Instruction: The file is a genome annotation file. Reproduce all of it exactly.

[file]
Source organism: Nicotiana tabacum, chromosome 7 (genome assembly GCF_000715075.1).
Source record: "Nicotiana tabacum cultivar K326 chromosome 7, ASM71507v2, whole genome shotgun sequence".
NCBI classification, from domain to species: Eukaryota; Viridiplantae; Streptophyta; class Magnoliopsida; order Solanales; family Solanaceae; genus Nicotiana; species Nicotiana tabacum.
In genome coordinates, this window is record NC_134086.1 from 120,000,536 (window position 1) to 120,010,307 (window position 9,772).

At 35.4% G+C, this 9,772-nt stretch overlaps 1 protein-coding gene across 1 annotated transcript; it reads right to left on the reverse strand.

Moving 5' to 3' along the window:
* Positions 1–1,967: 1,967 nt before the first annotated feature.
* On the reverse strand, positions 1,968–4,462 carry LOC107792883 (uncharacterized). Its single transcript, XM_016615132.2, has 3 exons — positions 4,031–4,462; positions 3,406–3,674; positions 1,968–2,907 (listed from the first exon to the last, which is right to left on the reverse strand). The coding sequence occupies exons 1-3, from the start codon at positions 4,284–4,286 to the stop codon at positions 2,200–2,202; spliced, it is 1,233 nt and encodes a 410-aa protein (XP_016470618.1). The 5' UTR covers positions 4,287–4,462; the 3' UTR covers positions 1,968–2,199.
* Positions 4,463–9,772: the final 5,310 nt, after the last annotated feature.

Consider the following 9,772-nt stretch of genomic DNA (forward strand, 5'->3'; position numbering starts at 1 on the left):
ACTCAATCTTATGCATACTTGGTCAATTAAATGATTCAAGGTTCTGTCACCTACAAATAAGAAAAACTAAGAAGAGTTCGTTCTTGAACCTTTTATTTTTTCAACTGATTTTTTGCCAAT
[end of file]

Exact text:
Source organism: Nicotiana tabacum, chromosome 7 (genome assembly GCF_000715075.1).
Source record: "Nicotiana tabacum cultivar K326 chromosome 7, ASM71507v2, whole genome shotgun sequence".
NCBI classification, from domain to species: Eukaryota; Viridiplantae; Streptophyta; class Magnoliopsida; order Solanales; family Solanaceae; genus Nicotiana; species Nicotiana tabacum.
In genome coordinates, this window is record NC_134086.1 from 120,000,536 (window position 1) to 120,010,307 (window position 9,772).

At 35.4% G+C, this 9,772-nt stretch overlaps 1 protein-coding gene across 1 annotated transcript; it reads right to left on the reverse strand.

Moving 5' to 3' along the window:
* Positions 1–1,967: 1,967 nt before the first annotated feature.
* On the reverse strand, positions 1,968–4,462 carry LOC107792883 (uncharacterized). Its single transcript, XM_016615132.2, has 3 exons — positions 4,031–4,462; positions 3,406–3,674; positions 1,968–2,907 (listed from the first exon to the last, which is right to left on the reverse strand). The coding sequence occupies exons 1-3, from the start codon at positions 4,284–4,286 to the stop codon at positions 2,200–2,202; spliced, it is 1,233 nt and encodes a 410-aa protein (XP_016470618.1). The 5' UTR covers positions 4,287–4,462; the 3' UTR covers positions 1,968–2,199.
* Positions 4,463–9,772: the final 5,310 nt, after the last annotated feature.

Consider the following 9,772-nt stretch of genomic DNA (forward strand, 5'->3'; position numbering starts at 1 on the left):
ACTCAATCTTATGCATACTTGGTCAATTAAATGATTCAAGGTTCTGTCACCTACAAATAAGAAAAACTAAGAAGAGTTCGTTCTTGAACCTTTTATTTTTTCAACTGATTTTTTGCCAAT